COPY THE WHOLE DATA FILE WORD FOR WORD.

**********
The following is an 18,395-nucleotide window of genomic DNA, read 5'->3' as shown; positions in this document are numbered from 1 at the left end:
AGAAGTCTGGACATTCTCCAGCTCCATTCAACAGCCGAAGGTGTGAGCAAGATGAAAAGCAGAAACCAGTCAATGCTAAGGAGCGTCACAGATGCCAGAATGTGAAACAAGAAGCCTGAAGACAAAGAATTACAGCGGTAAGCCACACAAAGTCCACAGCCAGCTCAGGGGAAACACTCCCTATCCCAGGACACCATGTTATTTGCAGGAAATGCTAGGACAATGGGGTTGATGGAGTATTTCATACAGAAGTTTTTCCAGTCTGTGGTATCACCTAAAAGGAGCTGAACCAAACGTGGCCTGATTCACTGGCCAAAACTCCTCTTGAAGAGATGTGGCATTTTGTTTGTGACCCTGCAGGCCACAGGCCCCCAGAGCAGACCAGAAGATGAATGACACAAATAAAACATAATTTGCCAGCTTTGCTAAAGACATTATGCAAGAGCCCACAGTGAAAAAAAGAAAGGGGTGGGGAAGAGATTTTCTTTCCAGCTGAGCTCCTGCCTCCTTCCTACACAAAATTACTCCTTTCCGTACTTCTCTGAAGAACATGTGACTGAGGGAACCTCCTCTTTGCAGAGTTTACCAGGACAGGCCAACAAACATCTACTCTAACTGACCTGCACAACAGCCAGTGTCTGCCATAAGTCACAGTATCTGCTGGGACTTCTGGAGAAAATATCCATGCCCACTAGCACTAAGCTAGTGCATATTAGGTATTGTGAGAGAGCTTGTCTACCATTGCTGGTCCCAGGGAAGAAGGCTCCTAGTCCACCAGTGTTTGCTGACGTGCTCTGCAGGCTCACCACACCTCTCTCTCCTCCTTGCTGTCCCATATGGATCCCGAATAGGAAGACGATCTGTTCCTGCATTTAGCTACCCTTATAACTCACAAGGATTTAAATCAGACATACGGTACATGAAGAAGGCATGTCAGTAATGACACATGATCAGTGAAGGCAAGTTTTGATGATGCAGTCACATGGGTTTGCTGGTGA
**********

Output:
The following is an 18,395-nucleotide window of genomic DNA, read 5'->3' as shown; positions in this document are numbered from 1 at the left end:
AGAAGTCTGGACATTCTCCAGCTCCATTCAACAGCCGAAGGTGTGAGCAAGATGAAAAGCAGAAACCAGTCAATGCTAAGGAGCGTCACAGATGCCAGAATGTGAAACAAGAAGCCTGAAGACAAAGAATTACAGCGGTAAGCCACACAAAGTCCACAGCCAGCTCAGGGGAAACACTCCCTATCCCAGGACACCATGTTATTTGCAGGAAATGCTAGGACAATGGGGTTGATGGAGTATTTCATACAGAAGTTTTTCCAGTCTGTGGTATCACCTAAAAGGAGCTGAACCAAACGTGGCCTGATTCACTGGCCAAAACTCCTCTTGAAGAGATGTGGCATTTTGTTTGTGACCCTGCAGGCCACAGGCCCCCAGAGCAGACCAGAAGATGAATGACACAAATAAAACATAATTTGCCAGCTTTGCTAAAGACATTATGCAAGAGCCCACAGTGAAAAAAAGAAAGGGGTGGGGAAGAGATTTTCTTTCCAGCTGAGCTCCTGCCTCCTTCCTACACAAAATTACTCCTTTCCGTACTTCTCTGAAGAACATGTGACTGAGGGAACCTCCTCTTTGCAGAGTTTACCAGGACAGGCCAACAAACATCTACTCTAACTGACCTGCACAACAGCCAGTGTCTGCCATAAGTCACAGTATCTGCTGGGACTTCTGGAGAAAATATCCATGCCCACTAGCACTAAGCTAGTGCATATTAGGTATTGTGAGAGAGCTTGTCTACCATTGCTGGTCCCAGGGAAGAAGGCTCCTAGTCCACCAGTGTTTGCTGACGTGCTCTGCAGGCTCACCACACCTCTCTCTCCTCCTTGCTGTCCCATATGGATCCCGAATAGGAAGACGATCTGTTCCTGCATTTAGCTACCCTTATAACTCACAAGGATTTAAATCAGACATACGGTACATGAAGAAGGCATGTCAGTAATGACACATGATCAGTGAAGGCAAGTTTTGATGATGCAGTCACATGGGTTTGCTGGTGA